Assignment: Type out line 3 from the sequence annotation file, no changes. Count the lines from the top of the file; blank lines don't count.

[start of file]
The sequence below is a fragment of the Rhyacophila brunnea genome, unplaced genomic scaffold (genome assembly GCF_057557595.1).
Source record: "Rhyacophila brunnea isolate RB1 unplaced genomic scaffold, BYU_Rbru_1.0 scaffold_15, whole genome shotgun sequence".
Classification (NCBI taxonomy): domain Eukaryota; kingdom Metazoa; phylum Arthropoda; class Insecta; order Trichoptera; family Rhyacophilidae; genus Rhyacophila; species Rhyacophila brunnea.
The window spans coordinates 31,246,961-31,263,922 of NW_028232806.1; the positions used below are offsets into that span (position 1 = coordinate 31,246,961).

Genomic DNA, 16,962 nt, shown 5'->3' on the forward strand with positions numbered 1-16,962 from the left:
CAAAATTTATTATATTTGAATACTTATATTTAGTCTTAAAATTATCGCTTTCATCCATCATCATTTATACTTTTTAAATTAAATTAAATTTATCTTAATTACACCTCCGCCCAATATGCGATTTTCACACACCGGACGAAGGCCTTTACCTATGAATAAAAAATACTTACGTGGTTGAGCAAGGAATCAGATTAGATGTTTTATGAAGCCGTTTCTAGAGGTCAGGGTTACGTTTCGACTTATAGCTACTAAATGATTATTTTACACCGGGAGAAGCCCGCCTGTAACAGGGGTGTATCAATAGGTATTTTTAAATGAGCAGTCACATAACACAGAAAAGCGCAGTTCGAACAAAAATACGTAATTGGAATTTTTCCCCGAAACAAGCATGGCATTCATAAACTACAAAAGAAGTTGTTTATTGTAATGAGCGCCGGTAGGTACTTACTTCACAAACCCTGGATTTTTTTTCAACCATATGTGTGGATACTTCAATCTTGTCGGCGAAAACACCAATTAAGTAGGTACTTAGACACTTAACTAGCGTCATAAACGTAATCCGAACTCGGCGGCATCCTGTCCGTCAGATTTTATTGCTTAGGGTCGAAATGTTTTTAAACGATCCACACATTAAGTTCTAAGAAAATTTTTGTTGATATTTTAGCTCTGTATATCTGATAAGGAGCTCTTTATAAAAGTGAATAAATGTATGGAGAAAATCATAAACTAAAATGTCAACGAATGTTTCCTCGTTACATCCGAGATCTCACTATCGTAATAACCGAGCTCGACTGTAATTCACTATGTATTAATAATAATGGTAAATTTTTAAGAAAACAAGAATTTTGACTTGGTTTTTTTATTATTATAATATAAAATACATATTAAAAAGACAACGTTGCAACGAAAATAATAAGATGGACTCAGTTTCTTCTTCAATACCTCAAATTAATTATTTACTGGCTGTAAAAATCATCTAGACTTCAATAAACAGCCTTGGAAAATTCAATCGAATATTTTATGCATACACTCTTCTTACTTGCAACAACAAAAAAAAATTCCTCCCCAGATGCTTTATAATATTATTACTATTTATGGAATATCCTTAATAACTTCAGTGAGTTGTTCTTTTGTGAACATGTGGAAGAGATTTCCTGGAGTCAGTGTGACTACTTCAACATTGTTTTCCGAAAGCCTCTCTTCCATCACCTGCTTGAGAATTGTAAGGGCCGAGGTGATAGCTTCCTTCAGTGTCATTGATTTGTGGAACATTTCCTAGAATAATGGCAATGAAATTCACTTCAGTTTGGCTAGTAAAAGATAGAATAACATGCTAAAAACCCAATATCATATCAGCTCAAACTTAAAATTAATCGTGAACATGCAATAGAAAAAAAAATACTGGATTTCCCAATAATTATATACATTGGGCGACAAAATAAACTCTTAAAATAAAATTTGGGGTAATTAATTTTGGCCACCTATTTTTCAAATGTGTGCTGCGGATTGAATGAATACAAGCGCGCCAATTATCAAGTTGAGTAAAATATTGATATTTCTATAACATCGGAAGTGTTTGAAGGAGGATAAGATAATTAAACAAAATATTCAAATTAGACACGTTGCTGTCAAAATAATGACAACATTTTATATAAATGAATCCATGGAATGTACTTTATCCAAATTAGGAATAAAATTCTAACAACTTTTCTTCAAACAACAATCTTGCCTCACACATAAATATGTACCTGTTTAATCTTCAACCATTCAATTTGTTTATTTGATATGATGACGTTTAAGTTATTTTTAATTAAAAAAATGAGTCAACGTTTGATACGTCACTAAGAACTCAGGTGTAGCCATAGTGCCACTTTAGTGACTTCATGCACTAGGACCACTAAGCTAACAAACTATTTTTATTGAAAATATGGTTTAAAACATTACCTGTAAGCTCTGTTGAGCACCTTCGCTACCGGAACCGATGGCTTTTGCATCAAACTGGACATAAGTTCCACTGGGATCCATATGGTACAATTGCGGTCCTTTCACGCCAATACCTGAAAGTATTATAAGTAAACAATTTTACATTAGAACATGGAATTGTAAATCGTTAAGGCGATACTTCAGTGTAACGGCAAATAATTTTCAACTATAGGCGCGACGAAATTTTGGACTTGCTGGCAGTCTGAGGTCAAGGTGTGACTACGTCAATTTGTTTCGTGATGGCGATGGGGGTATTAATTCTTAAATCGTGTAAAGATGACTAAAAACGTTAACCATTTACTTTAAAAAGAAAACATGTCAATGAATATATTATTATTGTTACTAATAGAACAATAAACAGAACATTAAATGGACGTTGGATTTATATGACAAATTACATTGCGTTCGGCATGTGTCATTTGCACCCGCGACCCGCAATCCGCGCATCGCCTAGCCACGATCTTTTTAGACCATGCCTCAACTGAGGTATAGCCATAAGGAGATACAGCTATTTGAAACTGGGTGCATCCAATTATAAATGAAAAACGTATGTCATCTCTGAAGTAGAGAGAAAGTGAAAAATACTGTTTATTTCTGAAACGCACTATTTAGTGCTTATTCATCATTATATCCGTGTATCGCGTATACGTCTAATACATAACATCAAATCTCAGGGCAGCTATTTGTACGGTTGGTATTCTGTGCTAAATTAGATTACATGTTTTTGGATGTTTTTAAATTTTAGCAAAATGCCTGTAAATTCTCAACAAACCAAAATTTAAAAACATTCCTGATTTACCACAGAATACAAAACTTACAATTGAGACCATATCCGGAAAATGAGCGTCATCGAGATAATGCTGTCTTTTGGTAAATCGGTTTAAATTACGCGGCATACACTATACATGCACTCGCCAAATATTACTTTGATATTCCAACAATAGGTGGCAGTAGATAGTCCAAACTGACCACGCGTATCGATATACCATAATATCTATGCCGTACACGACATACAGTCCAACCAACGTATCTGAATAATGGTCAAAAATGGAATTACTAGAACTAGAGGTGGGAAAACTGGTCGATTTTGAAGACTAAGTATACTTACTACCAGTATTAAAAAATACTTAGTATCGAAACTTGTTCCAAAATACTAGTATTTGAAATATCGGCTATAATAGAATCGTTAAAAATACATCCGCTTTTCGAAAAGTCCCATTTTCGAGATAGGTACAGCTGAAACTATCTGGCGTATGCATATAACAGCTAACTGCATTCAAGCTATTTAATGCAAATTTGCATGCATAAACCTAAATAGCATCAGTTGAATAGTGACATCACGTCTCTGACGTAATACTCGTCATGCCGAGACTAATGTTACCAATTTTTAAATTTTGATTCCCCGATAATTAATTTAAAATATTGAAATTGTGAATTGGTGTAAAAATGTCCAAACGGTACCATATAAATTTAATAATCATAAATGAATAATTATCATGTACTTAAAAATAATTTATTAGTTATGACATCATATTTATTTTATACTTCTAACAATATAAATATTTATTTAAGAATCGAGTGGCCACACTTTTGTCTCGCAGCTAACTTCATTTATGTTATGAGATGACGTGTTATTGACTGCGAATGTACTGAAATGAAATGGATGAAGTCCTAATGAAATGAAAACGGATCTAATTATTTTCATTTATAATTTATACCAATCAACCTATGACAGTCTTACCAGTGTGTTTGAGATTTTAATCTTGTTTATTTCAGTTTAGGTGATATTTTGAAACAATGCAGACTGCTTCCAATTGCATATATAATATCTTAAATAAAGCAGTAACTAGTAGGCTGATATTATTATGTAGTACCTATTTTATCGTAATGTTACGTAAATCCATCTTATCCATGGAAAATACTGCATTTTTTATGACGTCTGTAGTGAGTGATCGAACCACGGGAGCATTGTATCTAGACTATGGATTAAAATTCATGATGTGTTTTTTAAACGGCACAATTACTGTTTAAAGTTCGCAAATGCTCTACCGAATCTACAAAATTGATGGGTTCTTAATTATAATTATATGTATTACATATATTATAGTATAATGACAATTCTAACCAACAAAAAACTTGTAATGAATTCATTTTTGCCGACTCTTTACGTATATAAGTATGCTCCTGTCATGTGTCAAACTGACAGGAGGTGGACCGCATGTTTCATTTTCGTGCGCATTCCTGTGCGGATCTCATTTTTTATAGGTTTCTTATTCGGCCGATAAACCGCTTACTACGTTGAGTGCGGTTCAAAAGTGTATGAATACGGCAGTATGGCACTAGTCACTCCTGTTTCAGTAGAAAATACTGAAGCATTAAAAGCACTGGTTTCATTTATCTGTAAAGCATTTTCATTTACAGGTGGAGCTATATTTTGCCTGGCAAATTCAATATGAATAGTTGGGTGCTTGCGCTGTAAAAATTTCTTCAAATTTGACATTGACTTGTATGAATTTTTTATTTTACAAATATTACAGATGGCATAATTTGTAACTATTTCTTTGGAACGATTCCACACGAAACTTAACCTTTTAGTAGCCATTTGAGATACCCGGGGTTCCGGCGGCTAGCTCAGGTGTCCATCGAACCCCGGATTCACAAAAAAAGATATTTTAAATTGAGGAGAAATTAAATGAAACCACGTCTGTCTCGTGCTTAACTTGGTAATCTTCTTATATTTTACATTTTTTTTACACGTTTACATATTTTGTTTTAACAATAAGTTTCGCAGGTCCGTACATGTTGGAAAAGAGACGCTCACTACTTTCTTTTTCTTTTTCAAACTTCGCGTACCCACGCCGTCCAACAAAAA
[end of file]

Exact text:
Classification (NCBI taxonomy): domain Eukaryota; kingdom Metazoa; phylum Arthropoda; class Insecta; order Trichoptera; family Rhyacophilidae; genus Rhyacophila; species Rhyacophila brunnea.